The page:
CLEVELAND -- At the beginning of the season, the Indians were heavily dependent on a starting rotation consisting of Corey Kluber, Trevor Bauer, Carlos Carrasco, Mike Clevinger and Shane Bieber to do the heavy lifting until guys like Francisco Lindor and Jason Kipnis could get healthy enough to join the
CLEVELAND -- At the beginning of the season, the Indians were heavily dependent on a starting rotation consisting of Corey Kluber, Trevor Bauer, Carlos Carrasco, Mike Clevinger and Shane Bieber to do the heavy lifting until guys like Francisco Lindor and Jason Kipnis could get healthy enough to join the lineup.
Little did they know that Bieber would be the only original starter to make every one of his starts for the club through Wednesday. But the Tribe received encouraging news on Wednesday about both Kluber and Carrasco that has inched them closer to getting back to full strength.
Prior to the Indians series finale against the Red Sox, Indians manager Terry Francona said that Carrasco has been cleared to throw to hitters on Friday.
"Kind of like a sim game," Francona said. "It's either Lake County or Mahoning [Valley], whichever one's home. I don't know which one it is. And then after that we'll do a [re-evaluation] and see where he's at."
The Indians will not put any timeline on Carrasco's return, given the fact that fighting back from a leukemia diagnosis is way more tedious than other injuries. He's been throwing bullpen sessions regularly since the end of June, but the team is listening to the hurler and the doctors, making sure that he's not wearing himself out. However, there's no hiding how tremendous of a step this is for Carrasco, who has been on the injured list since June 5.
The good news kept rolling on Wednesday, as Francona said he received a positive report from Kluber's second rehab start on Tuesday for Double-A. Kluber allowed one run -- a solo homer -- on two hits with one walk and six strikeouts.
"He threw four innings, 60 pitches," Francona said. "Velocity starting to tick up a bit, and by all accounts, he looked kind of like Kluber."
Kluber's next rehab start will be on Sunday for Triple-A Columbus on the road in Charlotte. With another successful outing, the right-hander could be closing in on his return to the big league rotation.
Puig becomes U.S. citizen
First it was Carlos Santana. Then, three other Indians players followed in his first steps, officially becoming citizens of the United States. Around the same time as Santana went to the Carl B. Stokes Federal Courthouse in downtown Cleveland, Hanley Ramirez, who has since been released from the team, went through his ceremony to become an American.
Reliever Oliver Perez recently took his turn, and now one of the newest Indians players has become one of the United States' newest civilians. Yasiel Puig missed the Tribe's home series against Boston due to a three-game suspension from a July 30 brawl with the Reds, just hours before he was traded to Cleveland. But the Cuba native spent his time away from the game in Miami to officially be sworn in.
With his bright red hair, Puig was pictured holding a small American flag at a courthouse, celebrating his new citizenship. The caption read: "Thank you God for this great opportunity to be an American citizen."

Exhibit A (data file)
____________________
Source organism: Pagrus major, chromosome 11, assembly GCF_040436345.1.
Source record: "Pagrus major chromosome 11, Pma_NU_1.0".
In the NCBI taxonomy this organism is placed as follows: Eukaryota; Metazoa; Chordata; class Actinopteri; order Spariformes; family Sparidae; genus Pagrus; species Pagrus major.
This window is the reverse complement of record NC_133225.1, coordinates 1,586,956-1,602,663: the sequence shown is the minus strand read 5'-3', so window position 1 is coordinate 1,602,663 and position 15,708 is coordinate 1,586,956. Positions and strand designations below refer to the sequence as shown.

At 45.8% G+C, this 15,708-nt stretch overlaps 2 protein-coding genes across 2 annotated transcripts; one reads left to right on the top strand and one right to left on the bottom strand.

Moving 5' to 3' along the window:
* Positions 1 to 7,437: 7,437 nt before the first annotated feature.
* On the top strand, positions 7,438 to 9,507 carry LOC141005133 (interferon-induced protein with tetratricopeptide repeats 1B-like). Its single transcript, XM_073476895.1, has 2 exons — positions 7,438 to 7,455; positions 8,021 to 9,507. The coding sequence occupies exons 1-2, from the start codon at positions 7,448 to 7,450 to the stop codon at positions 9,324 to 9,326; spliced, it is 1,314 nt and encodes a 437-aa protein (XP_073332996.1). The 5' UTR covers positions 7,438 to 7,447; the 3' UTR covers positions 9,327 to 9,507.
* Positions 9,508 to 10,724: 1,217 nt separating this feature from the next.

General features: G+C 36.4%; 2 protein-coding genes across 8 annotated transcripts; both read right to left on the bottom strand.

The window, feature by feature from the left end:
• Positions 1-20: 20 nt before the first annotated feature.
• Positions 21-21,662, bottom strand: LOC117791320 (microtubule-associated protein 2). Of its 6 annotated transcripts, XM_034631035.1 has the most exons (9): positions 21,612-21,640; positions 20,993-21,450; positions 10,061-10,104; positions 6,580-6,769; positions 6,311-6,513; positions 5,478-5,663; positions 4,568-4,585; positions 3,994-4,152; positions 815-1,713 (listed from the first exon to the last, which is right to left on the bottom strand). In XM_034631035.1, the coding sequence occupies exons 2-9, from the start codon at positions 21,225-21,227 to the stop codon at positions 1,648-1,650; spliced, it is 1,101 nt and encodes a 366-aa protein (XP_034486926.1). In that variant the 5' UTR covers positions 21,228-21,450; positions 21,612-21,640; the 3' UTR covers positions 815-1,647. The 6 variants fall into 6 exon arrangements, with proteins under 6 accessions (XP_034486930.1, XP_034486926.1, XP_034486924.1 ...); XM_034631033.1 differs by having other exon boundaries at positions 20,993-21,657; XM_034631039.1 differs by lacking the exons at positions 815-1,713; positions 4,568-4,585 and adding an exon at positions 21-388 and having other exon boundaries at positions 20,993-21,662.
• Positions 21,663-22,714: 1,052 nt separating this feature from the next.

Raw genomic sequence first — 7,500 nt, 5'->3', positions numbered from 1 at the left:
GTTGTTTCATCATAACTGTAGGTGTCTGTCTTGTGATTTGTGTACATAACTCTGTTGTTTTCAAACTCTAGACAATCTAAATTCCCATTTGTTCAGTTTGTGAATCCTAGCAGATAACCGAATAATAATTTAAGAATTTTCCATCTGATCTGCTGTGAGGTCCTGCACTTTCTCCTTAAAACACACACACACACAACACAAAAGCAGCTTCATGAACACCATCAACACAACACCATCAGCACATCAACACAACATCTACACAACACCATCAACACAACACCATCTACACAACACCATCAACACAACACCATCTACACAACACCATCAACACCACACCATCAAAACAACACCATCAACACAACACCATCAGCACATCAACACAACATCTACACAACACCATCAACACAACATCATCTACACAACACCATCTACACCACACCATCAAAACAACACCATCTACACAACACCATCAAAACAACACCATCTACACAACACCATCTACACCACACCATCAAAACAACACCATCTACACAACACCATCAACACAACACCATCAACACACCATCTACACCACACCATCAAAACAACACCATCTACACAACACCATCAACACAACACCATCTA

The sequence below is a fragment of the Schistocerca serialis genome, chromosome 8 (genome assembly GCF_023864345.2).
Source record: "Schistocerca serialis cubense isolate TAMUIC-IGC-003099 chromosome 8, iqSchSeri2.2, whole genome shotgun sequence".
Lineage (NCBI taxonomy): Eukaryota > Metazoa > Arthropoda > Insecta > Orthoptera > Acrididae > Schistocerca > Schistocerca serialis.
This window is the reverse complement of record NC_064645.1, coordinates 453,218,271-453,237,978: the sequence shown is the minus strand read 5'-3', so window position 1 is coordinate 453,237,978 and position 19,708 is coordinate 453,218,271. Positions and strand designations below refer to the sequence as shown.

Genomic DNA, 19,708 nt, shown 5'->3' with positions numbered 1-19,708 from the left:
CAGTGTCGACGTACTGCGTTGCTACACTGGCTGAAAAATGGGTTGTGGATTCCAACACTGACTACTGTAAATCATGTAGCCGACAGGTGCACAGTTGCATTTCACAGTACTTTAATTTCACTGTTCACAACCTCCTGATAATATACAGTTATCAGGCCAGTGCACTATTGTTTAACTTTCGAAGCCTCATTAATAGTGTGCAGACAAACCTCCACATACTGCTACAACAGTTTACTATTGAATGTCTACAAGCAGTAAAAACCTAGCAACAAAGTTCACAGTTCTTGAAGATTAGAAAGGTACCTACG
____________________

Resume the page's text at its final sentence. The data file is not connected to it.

Puig will rejoin the Indians on Thursday in New York in time for a four-game series against the Yankees.
Prior to Wednesday's contest, the Indians optioned Josh Smith to Columbus and recalled Logan Allen from the Clippers. Allen will put the Indians uniform on for the first time since being acquired from the Padres in the Bauer deal at the Trade Deadline.
With the Padres, the lefty pitched to a 6.75 ERA in eight games (four starts) and posted a 5.15 ERA in 13 starts for Triple-A El Paso. Since making the move to Columbus, Allen has allowed six runs in 6 1/3 innings over two starts.
"Smitty threw 49 pitches last night," Francona said of Smith. "Obviously your first goal for the day is to win the game and then directly after that is to keep your bullpen healthy so they can be productive. We didn't trade for Logan to be a reliever. But if there's a game -- I hope it's not today -- if there's a game where we're behind, he has the ability to finish the game and we can keep our bullpen intact."
Tito on bunting
The Indians lead the American League in sacrifice bunts this season, and Francona weighed in on his strategy behind the bunt Wednesday morning.
"When I was in the National League, when the pitcher came up, you bunted," he said. "I remember thinking to myself, 'Man, I'm not sure I really want to bunt here.' But you're supposed to. And I was young. When I went to Boston, the strategy was really not to let them pitch around Manny [Ramirez] and David [Ortiz]. That was the strategy. You really didn't want to bunt. They're already in scoring position at first. Here, I think you just take your personnel and try to get the most out of it. I know all the numbers that when you bunt you're more often playing for one run than multiple runs, but sometimes one run is what you need.
"Like last night, with [Tyler Naquin], we left it up to him and he struck out. You try to have trust in your players that they know what's supposed to happen and then they can figure out the best way to do it. Sometimes with the first baseman playing in, if you don't have a fast runner at second, you might not get him over anyway. So sometimes letting them swing away is better."
This date in Indians history
2003: Travis Hafner hit for the seventh cycle in Tribe history, going 4-for-5 with two RBIs in an 8-3 win at Minnesota.
Mandy Bell covers the Indians for MLB.com. Follow her on Twitter at @MandyBell02.